1888 was the 17th year after the founding of the City of Birmingham.
- March: Basil Allen organized the Birmingham Lodge No. 79 of the Benevolent Protective Order of Elks.
- Summer: Giuseppe Moretti first moved to the United States, arriving in New York.
- September 1: Joseph Smith succeeded Samuel Truss as Jefferson County sheriff.
- October: Sloss Furnace No. 3 was blown in.
- October 23: Hospital of United Charity opened on Southside.
- October 31: South Highland Presbyterian Church was organized
- November: President Grover Cleveland visited Birmingham.
- December 4: The body of May Hawes was found floating in East Lake by two boaters.
- December 8: Sheriff's deputies fired into a rioting crowd at the Jefferson County Jail where Richard Hawes was being held, killing approximately 10.
- December 20: The Bessemer Journal published a call to create a new "Bessemer County".
- John Hearst Miller began his law practice in Birmingham.
- The town of Oneonta was given its name as the Birmingham Mineral Railroad was constructed through it.
- Benjamin Franklin Riley accepted the presidency of Howard College.
- B. A. Thompson succeeded Judge A. O. Lane as Mayor of Birmingham.
- Woodlawn Presbyterian Church was founded.
- February 1: Buffalo Rock founder Sid Lee moved to Birmingham.
- March 8: The Birmingham District's first locally-produced steel was made by the Henderson Steel & Manufacturing Company.
- March 14: Rufus Rhodes published the first edition of the Birmingham Evening News.
- April 9: Ensley Furnace No. 4 was blown in.
- May 15: Thomas Furnace No. 1 was blown in.
- June 5: Ensley Furnace No. 3 was blown in.
- June: Bessemer Furnace No. 1 was blown in.
- June 20: The Birmingham Trust & Savings Co. moved into their first permanent offices in the Elyton Land Co. building on 20th Street North.
- July 1: Attorneys H. Weaver and M. M. Smith partnered as Weaver & Smith.
- November 8: The Daily Age and Daily Herald merged to form the Birmingham Age-Herald.
- December 1: Ensley Furnace No. 2 was blown in.
- William Berney became president of the Bessemer Land and Improvement Company.
- Sigfried and Burghard Steiner founded the Steiner Brothers Bank.
- Raleigh Jenkins, Sr founded the Jenkins Lumber Company.
- Herman Schoel founded the firm now known as the Walter Schoel Engineering Company.
- R. Rochester opened the massive W.K.T.B. grocery store in the Hood Building.
- Bethel A.M.E. Church was founded in Rosedale.
- Carbon HIll Methodist Church was founded.
- Harmony Street Baptist Church was established.
- The Georgia Pacific Railroad hired James Weatherly as its full-time assistant general counsel.
- Arthur Brown graduated from Lincoln University in Pennsylvania.
- March 16: Don Buel Schuyler, architect
- April 5: Raymond Rochell, Grapico bottler
- June 30: Houston Brice, Sr, contractor
- September 1: Clement Wood, attorney, poet and writer
- October 8: Owen Gresham, Jefferson County School Board member
- Oscar Adams Sr, AME Zion minister and Birmingham Reporter publisher
- George Bender, Tutwiler Hotel assistant manager
- Clarence Going, assistant superintendent of Birmingham City Schools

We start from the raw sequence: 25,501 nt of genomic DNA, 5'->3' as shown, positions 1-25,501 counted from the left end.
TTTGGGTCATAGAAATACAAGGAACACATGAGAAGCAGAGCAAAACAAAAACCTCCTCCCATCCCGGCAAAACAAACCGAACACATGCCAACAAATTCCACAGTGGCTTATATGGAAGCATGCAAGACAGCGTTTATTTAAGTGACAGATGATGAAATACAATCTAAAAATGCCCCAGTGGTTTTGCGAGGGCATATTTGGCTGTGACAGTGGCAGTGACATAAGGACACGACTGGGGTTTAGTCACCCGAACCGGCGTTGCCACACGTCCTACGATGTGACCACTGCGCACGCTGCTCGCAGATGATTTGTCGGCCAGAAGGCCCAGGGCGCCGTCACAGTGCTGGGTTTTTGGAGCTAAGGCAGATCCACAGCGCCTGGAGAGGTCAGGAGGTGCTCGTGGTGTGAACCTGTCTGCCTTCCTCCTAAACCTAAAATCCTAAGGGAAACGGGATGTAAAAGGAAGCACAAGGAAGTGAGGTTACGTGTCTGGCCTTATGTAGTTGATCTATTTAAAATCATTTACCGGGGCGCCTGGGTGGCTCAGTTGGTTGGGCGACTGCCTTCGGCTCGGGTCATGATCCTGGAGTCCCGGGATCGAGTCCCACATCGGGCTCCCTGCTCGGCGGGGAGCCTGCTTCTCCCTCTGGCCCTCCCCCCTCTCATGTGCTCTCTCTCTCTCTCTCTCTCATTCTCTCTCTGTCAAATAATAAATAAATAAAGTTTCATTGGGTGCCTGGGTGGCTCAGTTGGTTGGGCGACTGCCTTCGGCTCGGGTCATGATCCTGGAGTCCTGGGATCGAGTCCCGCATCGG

- December 27: Civil engineer William Starbuck to Belle Cooper.
- Mary Pratt DeBardeleben to attorney Walker Percy.
- June 29: T. L. Hudgins, merchant and banker
- July 19: Liza Montgomery, 19, the first person to be buried in Red Mountain Cemetery.
- August 18: John Westbrook, farmer, merchant, and entrepreneur
- December 1: Emma Hawes, May Hawes, Irene Hawes, murder victims
- December 8: Maurice Throckmorton, postmaster
- Elisha Peck, Alabama Supreme Court Chief Justice
- See also: List of Birmingham homicides in 1888.
- 1918 3rd Avenue North
- Birmingham Free School
- Birmingham Water Works Tunnel was dug through Red Mountain
- Ensley Works, Thomas Furnace and Bessemer Furnaces went into blast.
- Hood Building
- McAdory Building on 1st Avenue North and Morris Avenue.
- Magic City Hotel on 14th Street North and Morris Avenue.
- Trevillick was laid out as a cooperative worker's community.
- First Watts Building (demolished 1927)
- A new building for First Presbyterian Church was completed.
- Construction of the Morris Block began.
- Foundations for Howard College's "Old Main" were begun.
1888 was a leap year. It was the year of the invention of the ball-point pen and typewriter ribbon. The National Geographic Society was founded. Jack the Ripper terrorized London. A March blizzard was blamed for more than 400 deaths on the Atlantic seaboard. The Washington Monument opened in October. Benjamin Harrison took the electoral college to defeat popular vote leader Grover Cleveland in the presidential election.
Notable books published in 1888 included Looking Backward by Edward Bellamy, Robbery Under Arms by Rolf Boldrewood, The Aspern Papers by Henry James, The Man Who Would Be King by Rudyard Kipling, and The Black Arrow by Robert Louis Stevenson. Notable music released included "Drill, Ye Tarriers, Drill" possibly by Thomas F. Casey, "Over The Waves" ("Sobre las Olas") by Juventino Rosas, Symphony in D Minor by César Franck, and comic opera The Yeomen of the Guard by Gilbert and Sullivan.
Notable births in 1888 included aviation pioneer Thomas Sopwith, folk singer Lead Belly, football coach Knute Rockne, writer Anita Loos, composer Max Steiner, composer Irving Berlin, athlete Jim Thorpe, novelist Raymond Chandler, British army officer T. E. Lawrence a.k.a. Lawrence of Arabia, singer and actor Maurice Chevalier, writer T. S. Eliot, comedian Harpo Marx, and actress Gladys Cooper. Notables deaths included novelist Louisa May Alcott, German Emperor Wilhelm I, Chief Justice Morrison Waite, German Emperor Friedrich III, Union general Philip Sheridan, and Coca-Cola creator John Pemberton.
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